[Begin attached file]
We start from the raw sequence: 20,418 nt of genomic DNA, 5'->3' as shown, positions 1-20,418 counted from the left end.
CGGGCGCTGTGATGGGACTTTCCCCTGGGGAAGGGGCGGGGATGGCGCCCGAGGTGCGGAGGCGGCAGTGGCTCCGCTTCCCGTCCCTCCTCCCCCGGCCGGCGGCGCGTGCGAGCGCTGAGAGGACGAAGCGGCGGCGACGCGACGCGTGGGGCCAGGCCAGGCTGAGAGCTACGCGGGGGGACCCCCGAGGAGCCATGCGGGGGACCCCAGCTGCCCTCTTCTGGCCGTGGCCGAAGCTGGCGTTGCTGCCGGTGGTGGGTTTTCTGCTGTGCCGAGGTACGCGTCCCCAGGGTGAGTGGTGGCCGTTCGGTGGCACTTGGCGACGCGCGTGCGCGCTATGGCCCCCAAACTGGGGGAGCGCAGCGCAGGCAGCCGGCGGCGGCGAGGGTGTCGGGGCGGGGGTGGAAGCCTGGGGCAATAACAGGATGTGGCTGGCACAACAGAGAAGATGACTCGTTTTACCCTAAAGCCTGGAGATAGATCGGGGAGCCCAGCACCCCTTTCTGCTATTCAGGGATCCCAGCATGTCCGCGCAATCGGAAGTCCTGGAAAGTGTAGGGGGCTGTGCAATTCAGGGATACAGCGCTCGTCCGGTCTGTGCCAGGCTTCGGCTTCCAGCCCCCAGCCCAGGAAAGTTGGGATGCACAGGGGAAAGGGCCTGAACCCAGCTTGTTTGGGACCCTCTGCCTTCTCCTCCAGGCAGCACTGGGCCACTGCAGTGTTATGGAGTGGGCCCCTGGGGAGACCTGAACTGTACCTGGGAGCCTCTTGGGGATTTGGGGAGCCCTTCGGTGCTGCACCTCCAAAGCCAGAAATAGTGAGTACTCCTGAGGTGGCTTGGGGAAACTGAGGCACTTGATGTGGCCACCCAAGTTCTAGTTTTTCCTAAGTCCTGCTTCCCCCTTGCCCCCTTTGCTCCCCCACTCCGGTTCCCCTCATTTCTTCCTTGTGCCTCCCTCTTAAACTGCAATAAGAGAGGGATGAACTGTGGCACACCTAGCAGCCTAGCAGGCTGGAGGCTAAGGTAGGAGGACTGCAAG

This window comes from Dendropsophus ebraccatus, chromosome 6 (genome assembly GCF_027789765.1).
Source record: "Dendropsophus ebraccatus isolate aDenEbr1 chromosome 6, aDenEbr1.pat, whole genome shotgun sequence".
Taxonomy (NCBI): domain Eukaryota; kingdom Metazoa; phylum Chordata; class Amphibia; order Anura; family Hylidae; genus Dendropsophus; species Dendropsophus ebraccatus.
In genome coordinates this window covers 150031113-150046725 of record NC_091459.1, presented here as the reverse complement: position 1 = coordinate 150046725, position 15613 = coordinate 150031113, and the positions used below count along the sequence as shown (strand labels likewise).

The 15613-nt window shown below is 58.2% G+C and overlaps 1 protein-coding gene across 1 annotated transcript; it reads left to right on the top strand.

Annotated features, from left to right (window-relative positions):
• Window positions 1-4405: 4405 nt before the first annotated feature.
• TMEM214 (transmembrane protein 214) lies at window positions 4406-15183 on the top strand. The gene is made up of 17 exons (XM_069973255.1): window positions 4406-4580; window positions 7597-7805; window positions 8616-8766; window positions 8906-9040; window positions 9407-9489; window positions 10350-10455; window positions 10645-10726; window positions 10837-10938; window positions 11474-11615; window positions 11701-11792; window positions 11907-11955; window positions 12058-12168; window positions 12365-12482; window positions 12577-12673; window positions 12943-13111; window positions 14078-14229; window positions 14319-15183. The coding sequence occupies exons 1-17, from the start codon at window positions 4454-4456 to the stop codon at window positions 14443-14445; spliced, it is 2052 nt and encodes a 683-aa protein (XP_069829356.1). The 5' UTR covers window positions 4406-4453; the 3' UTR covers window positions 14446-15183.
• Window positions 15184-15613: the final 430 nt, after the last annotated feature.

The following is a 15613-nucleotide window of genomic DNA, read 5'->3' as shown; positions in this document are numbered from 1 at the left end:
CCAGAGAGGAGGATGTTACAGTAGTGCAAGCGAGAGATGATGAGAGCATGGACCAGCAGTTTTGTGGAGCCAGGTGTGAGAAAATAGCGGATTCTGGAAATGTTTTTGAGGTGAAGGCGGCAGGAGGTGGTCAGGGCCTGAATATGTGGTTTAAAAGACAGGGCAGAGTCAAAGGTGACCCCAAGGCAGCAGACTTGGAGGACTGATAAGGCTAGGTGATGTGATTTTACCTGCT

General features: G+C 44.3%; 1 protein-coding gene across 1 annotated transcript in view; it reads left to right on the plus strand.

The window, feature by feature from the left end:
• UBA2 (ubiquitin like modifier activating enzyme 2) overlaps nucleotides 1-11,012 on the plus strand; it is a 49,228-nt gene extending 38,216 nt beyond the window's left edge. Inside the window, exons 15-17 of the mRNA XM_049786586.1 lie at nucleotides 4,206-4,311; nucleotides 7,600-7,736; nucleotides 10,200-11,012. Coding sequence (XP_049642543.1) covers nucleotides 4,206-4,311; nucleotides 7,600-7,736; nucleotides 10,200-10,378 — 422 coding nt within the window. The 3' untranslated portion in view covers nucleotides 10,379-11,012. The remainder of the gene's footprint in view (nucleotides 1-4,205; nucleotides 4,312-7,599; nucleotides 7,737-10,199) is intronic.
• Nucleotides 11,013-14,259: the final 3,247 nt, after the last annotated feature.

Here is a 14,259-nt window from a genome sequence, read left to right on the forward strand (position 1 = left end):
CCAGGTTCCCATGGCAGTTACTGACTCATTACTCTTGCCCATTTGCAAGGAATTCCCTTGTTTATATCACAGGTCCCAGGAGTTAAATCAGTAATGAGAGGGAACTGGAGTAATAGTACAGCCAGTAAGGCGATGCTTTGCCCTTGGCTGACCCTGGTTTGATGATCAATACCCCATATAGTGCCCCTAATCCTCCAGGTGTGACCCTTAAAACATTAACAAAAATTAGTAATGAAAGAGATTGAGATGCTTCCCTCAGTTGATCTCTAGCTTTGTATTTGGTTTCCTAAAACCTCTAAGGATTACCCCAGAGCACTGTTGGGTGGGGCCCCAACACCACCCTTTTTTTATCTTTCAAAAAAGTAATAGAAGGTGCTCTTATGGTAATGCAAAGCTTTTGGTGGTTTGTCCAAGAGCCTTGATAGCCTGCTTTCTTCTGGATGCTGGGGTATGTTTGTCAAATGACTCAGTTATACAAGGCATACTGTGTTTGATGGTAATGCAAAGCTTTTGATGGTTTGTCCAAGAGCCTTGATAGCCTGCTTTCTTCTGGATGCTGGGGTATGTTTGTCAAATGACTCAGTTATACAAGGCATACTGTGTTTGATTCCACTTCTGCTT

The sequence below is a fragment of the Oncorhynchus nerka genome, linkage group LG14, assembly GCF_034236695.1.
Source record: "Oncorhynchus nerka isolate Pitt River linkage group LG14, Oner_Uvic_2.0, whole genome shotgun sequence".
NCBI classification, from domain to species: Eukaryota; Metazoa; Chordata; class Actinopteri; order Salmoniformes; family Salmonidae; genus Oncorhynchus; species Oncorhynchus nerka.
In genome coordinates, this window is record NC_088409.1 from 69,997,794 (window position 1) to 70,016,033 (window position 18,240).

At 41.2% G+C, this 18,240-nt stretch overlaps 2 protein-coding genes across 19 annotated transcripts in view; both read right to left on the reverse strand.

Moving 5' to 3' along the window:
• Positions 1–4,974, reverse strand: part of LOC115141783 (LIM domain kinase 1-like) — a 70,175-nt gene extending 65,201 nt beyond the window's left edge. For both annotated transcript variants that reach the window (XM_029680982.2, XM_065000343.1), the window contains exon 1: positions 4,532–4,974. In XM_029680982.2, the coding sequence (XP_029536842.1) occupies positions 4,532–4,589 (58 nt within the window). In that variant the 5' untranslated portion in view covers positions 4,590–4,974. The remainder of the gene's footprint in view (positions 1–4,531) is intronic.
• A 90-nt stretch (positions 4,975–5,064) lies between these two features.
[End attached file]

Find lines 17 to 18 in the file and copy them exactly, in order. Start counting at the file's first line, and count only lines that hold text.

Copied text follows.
• Nucleotides 11,013-14,259: the final 3,247 nt, after the last annotated feature.

Here is a 14,259-nt window from a genome sequence, read left to right on the forward strand (position 1 = left end):